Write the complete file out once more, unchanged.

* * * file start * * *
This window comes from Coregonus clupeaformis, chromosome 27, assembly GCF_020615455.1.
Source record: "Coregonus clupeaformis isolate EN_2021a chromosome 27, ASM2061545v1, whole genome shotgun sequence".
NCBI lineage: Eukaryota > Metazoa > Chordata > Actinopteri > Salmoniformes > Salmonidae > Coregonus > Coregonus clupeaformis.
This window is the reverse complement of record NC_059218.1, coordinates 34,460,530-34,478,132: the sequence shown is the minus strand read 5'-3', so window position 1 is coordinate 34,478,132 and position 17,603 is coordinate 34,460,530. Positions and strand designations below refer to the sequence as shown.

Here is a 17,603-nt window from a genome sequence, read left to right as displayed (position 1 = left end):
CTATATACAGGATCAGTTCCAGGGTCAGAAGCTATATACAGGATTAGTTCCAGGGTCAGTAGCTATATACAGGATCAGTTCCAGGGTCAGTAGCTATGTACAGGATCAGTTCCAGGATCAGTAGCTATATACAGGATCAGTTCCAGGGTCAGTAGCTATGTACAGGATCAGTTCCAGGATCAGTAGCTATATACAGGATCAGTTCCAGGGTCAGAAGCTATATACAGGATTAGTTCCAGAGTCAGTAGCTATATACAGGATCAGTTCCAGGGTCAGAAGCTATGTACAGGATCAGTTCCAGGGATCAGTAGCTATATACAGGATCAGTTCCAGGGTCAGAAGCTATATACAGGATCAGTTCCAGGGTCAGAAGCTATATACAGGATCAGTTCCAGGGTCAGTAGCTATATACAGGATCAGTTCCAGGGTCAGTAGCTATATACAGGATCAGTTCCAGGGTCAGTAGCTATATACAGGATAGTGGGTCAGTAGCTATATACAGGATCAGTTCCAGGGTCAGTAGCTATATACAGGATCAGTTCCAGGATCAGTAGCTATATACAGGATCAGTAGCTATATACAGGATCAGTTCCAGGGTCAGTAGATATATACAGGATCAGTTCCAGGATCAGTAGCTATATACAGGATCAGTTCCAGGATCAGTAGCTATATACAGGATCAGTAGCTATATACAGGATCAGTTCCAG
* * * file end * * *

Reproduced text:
This window comes from Coregonus clupeaformis, chromosome 27, assembly GCF_020615455.1.
Source record: "Coregonus clupeaformis isolate EN_2021a chromosome 27, ASM2061545v1, whole genome shotgun sequence".
NCBI lineage: Eukaryota > Metazoa > Chordata > Actinopteri > Salmoniformes > Salmonidae > Coregonus > Coregonus clupeaformis.
This window is the reverse complement of record NC_059218.1, coordinates 34,460,530-34,478,132: the sequence shown is the minus strand read 5'-3', so window position 1 is coordinate 34,478,132 and position 17,603 is coordinate 34,460,530. Positions and strand designations below refer to the sequence as shown.

Here is a 17,603-nt window from a genome sequence, read left to right as displayed (position 1 = left end):
CTATATACAGGATCAGTTCCAGGGTCAGAAGCTATATACAGGATTAGTTCCAGGGTCAGTAGCTATATACAGGATCAGTTCCAGGGTCAGTAGCTATGTACAGGATCAGTTCCAGGATCAGTAGCTATATACAGGATCAGTTCCAGGGTCAGTAGCTATGTACAGGATCAGTTCCAGGATCAGTAGCTATATACAGGATCAGTTCCAGGGTCAGAAGCTATATACAGGATTAGTTCCAGAGTCAGTAGCTATATACAGGATCAGTTCCAGGGTCAGAAGCTATGTACAGGATCAGTTCCAGGGATCAGTAGCTATATACAGGATCAGTTCCAGGGTCAGAAGCTATATACAGGATCAGTTCCAGGGTCAGAAGCTATATACAGGATCAGTTCCAGGGTCAGTAGCTATATACAGGATCAGTTCCAGGGTCAGTAGCTATATACAGGATCAGTTCCAGGGTCAGTAGCTATATACAGGATAGTGGGTCAGTAGCTATATACAGGATCAGTTCCAGGGTCAGTAGCTATATACAGGATCAGTTCCAGGATCAGTAGCTATATACAGGATCAGTAGCTATATACAGGATCAGTTCCAGGGTCAGTAGATATATACAGGATCAGTTCCAGGATCAGTAGCTATATACAGGATCAGTTCCAGGATCAGTAGCTATATACAGGATCAGTAGCTATATACAGGATCAGTTCCAG